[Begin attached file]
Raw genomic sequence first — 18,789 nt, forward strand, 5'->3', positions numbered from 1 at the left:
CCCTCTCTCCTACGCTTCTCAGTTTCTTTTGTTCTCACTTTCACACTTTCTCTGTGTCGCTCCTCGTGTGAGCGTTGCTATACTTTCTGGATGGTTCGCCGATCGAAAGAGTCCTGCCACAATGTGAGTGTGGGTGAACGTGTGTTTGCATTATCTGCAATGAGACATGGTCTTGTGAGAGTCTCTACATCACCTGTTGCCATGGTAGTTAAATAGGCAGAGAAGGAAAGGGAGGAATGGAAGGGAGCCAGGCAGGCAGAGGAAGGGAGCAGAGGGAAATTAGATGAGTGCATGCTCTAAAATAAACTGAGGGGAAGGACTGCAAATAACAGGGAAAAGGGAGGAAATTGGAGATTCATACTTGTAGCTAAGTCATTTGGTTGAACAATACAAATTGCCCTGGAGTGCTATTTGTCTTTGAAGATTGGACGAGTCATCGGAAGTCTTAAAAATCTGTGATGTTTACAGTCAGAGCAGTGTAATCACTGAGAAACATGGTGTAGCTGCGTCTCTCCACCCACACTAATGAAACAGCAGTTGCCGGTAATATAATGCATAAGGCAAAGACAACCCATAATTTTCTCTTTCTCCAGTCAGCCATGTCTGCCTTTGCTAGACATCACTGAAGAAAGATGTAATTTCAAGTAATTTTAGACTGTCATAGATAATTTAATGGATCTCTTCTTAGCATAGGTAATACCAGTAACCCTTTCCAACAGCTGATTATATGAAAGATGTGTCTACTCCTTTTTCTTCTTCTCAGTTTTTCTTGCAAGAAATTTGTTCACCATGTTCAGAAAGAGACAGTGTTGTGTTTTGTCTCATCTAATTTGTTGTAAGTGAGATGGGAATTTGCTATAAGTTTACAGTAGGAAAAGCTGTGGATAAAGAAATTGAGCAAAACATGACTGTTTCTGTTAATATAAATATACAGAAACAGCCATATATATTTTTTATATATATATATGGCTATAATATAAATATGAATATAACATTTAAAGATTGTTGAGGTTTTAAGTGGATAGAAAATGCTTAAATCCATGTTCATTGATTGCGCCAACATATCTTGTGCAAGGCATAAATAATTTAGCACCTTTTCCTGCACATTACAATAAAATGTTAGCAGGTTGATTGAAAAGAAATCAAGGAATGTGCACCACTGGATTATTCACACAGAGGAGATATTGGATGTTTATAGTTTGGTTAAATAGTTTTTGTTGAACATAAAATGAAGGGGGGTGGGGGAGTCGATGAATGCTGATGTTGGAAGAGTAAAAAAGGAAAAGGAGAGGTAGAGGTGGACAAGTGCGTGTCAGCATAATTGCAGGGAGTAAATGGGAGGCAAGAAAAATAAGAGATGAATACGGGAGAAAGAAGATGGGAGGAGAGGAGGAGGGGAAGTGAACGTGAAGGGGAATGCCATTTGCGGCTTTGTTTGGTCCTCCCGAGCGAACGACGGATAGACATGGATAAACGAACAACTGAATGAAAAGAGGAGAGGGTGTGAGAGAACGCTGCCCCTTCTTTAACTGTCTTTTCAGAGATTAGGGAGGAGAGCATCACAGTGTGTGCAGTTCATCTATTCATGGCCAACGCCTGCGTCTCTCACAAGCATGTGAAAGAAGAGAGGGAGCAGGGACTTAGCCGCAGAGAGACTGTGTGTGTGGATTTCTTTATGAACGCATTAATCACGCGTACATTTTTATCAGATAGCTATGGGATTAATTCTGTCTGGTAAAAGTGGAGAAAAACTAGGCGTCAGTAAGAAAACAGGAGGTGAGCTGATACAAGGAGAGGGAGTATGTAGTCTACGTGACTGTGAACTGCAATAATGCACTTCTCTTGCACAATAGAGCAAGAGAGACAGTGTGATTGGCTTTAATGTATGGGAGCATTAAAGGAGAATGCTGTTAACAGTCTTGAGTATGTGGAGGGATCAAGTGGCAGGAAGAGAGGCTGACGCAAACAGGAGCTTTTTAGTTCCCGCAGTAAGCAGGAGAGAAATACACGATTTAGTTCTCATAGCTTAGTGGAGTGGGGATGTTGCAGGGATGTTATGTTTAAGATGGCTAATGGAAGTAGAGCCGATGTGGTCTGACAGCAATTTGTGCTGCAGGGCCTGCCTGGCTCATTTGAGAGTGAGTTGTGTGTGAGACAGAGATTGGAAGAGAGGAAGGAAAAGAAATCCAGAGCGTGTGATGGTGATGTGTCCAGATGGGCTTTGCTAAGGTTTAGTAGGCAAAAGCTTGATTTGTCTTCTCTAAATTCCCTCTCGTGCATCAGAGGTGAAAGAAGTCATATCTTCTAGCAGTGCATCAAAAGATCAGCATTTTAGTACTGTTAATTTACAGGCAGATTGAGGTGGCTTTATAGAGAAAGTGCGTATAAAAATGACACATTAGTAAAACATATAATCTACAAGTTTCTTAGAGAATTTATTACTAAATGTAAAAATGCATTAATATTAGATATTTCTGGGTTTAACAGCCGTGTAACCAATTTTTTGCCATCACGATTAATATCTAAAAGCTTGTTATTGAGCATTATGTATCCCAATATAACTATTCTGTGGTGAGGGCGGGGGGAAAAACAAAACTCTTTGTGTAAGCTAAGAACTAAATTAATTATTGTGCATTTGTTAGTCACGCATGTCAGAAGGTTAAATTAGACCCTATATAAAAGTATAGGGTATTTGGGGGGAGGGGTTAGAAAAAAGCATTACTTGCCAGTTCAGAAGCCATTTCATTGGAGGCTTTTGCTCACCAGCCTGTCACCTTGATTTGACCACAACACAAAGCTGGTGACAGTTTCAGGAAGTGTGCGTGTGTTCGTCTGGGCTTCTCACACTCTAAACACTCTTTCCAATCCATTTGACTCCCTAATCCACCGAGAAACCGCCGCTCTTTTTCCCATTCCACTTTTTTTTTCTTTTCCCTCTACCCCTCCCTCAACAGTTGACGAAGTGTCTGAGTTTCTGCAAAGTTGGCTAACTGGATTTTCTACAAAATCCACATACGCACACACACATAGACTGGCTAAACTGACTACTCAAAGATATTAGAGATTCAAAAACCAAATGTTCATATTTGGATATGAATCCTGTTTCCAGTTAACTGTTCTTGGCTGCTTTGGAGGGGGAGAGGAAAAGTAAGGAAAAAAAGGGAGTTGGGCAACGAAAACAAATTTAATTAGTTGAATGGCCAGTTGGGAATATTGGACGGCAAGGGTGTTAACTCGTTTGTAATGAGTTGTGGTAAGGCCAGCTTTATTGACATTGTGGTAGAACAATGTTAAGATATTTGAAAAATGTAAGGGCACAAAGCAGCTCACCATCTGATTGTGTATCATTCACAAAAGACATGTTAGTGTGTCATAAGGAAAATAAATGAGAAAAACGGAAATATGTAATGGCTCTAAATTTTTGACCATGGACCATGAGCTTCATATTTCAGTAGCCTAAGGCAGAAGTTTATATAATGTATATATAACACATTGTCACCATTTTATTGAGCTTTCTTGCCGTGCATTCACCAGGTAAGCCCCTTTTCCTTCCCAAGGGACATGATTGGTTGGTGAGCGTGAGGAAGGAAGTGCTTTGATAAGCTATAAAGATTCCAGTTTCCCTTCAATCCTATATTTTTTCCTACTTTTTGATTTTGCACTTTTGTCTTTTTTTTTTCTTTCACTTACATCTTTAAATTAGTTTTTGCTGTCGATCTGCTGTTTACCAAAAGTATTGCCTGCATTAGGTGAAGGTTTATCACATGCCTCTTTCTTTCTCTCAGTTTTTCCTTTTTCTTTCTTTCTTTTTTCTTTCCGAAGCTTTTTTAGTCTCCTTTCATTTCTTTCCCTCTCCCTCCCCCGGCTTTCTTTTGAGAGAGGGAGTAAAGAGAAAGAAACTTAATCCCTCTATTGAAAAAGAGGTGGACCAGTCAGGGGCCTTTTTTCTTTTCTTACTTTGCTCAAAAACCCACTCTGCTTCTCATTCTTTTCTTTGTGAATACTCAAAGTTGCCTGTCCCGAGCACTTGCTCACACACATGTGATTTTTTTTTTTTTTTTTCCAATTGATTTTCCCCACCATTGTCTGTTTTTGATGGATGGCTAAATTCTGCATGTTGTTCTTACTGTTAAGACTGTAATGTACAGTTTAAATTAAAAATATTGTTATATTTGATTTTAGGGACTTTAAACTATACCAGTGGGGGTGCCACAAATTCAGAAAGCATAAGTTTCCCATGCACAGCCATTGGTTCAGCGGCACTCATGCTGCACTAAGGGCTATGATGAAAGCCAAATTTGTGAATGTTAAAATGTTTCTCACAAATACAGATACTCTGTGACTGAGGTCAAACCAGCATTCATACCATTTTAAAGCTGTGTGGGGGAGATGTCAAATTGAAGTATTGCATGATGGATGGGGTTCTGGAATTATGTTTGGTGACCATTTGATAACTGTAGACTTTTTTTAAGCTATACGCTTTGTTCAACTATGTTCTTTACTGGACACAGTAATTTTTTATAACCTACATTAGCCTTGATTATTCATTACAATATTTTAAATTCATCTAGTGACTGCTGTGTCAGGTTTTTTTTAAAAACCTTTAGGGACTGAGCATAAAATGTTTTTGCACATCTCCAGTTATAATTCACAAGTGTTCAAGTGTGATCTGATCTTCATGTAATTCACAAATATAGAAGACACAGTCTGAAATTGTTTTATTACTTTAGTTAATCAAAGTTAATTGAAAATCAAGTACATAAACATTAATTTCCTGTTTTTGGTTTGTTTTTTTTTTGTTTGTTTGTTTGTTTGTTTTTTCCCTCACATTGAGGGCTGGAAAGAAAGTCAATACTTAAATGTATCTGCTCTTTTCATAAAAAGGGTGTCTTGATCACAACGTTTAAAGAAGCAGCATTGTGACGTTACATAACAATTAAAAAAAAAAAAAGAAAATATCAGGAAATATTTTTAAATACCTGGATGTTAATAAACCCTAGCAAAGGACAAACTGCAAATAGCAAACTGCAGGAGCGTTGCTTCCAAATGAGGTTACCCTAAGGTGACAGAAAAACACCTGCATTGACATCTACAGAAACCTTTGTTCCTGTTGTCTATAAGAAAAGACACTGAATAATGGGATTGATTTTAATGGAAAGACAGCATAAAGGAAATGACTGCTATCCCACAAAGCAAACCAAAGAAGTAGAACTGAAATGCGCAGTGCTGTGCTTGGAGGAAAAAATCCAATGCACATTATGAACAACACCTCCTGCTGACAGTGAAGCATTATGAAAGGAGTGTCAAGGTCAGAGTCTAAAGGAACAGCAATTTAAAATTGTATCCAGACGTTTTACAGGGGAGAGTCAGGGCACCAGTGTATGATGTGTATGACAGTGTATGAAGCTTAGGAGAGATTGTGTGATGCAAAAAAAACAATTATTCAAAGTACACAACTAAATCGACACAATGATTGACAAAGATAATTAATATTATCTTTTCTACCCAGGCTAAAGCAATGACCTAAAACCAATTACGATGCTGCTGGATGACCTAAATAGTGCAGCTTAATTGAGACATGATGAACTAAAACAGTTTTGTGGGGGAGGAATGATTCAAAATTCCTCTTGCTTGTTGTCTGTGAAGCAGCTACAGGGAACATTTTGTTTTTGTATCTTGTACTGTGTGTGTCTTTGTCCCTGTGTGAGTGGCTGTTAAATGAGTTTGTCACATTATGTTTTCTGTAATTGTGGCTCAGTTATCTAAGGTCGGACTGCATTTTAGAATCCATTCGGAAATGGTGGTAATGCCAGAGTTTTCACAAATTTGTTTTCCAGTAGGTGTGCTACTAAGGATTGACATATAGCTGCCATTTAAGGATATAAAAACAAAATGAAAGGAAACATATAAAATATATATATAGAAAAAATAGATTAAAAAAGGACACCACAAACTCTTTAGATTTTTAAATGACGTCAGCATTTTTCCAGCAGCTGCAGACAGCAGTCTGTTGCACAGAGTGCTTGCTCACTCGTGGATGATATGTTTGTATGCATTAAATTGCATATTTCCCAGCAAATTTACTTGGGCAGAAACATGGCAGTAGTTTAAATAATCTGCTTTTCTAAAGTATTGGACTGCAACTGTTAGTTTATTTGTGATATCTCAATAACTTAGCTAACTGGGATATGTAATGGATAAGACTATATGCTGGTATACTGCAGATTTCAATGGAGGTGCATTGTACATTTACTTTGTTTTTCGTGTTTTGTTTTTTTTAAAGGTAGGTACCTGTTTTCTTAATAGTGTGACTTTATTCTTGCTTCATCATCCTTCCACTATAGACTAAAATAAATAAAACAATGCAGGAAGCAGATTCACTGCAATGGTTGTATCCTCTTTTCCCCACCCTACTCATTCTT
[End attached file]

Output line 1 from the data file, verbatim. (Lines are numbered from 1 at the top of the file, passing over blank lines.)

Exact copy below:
Raw genomic sequence first — 18,789 nt, forward strand, 5'->3', positions numbered from 1 at the left: